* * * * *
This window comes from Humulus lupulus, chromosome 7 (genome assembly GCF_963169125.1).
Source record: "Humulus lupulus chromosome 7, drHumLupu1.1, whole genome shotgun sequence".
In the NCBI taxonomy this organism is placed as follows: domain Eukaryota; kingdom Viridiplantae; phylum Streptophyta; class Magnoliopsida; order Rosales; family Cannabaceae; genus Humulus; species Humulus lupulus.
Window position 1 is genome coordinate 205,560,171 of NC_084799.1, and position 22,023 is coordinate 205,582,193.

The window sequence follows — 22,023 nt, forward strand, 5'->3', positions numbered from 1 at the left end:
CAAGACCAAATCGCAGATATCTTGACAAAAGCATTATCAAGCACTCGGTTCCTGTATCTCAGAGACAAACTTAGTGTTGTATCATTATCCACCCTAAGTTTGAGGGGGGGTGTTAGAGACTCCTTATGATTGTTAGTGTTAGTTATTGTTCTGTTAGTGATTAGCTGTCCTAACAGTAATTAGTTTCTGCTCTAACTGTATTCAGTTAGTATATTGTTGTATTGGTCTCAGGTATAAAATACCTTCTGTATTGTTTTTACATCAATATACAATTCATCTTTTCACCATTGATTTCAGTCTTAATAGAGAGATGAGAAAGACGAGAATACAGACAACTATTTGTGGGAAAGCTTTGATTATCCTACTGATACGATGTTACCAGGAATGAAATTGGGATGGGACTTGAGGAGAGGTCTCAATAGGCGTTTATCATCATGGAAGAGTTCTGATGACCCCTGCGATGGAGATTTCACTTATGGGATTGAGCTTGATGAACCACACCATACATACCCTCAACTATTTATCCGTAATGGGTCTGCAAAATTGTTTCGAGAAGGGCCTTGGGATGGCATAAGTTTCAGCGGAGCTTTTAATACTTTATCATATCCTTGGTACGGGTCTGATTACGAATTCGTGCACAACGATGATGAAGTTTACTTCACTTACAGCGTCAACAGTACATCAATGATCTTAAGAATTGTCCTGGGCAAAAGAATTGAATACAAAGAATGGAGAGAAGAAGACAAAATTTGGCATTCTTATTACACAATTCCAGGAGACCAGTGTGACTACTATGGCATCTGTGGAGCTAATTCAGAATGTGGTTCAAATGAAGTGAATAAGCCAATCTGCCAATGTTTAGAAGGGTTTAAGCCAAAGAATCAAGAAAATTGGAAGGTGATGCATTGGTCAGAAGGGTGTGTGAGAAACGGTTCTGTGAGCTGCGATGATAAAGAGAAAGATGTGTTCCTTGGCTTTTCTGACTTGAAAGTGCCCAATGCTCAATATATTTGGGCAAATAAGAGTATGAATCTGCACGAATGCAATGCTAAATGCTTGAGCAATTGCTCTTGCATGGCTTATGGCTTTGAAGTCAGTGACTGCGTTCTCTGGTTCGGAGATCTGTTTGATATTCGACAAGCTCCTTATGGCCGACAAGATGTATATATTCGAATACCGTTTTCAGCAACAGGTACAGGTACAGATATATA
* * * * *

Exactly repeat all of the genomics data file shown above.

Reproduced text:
This window comes from Humulus lupulus, chromosome 7 (genome assembly GCF_963169125.1).
Source record: "Humulus lupulus chromosome 7, drHumLupu1.1, whole genome shotgun sequence".
In the NCBI taxonomy this organism is placed as follows: domain Eukaryota; kingdom Viridiplantae; phylum Streptophyta; class Magnoliopsida; order Rosales; family Cannabaceae; genus Humulus; species Humulus lupulus.
Window position 1 is genome coordinate 205,560,171 of NC_084799.1, and position 22,023 is coordinate 205,582,193.

The window sequence follows — 22,023 nt, forward strand, 5'->3', positions numbered from 1 at the left end:
CAAGACCAAATCGCAGATATCTTGACAAAAGCATTATCAAGCACTCGGTTCCTGTATCTCAGAGACAAACTTAGTGTTGTATCATTATCCACCCTAAGTTTGAGGGGGGGTGTTAGAGACTCCTTATGATTGTTAGTGTTAGTTATTGTTCTGTTAGTGATTAGCTGTCCTAACAGTAATTAGTTTCTGCTCTAACTGTATTCAGTTAGTATATTGTTGTATTGGTCTCAGGTATAAAATACCTTCTGTATTGTTTTTACATCAATATACAATTCATCTTTTCACCATTGATTTCAGTCTTAATAGAGAGATGAGAAAGACGAGAATACAGACAACTATTTGTGGGAAAGCTTTGATTATCCTACTGATACGATGTTACCAGGAATGAAATTGGGATGGGACTTGAGGAGAGGTCTCAATAGGCGTTTATCATCATGGAAGAGTTCTGATGACCCCTGCGATGGAGATTTCACTTATGGGATTGAGCTTGATGAACCACACCATACATACCCTCAACTATTTATCCGTAATGGGTCTGCAAAATTGTTTCGAGAAGGGCCTTGGGATGGCATAAGTTTCAGCGGAGCTTTTAATACTTTATCATATCCTTGGTACGGGTCTGATTACGAATTCGTGCACAACGATGATGAAGTTTACTTCACTTACAGCGTCAACAGTACATCAATGATCTTAAGAATTGTCCTGGGCAAAAGAATTGAATACAAAGAATGGAGAGAAGAAGACAAAATTTGGCATTCTTATTACACAATTCCAGGAGACCAGTGTGACTACTATGGCATCTGTGGAGCTAATTCAGAATGTGGTTCAAATGAAGTGAATAAGCCAATCTGCCAATGTTTAGAAGGGTTTAAGCCAAAGAATCAAGAAAATTGGAAGGTGATGCATTGGTCAGAAGGGTGTGTGAGAAACGGTTCTGTGAGCTGCGATGATAAAGAGAAAGATGTGTTCCTTGGCTTTTCTGACTTGAAAGTGCCCAATGCTCAATATATTTGGGCAAATAAGAGTATGAATCTGCACGAATGCAATGCTAAATGCTTGAGCAATTGCTCTTGCATGGCTTATGGCTTTGAAGTCAGTGACTGCGTTCTCTGGTTCGGAGATCTGTTTGATATTCGACAAGCTCCTTATGGCCGACAAGATGTATATATTCGAATACCGTTTTCAGCAACAGGTACAGGTACAGATATATA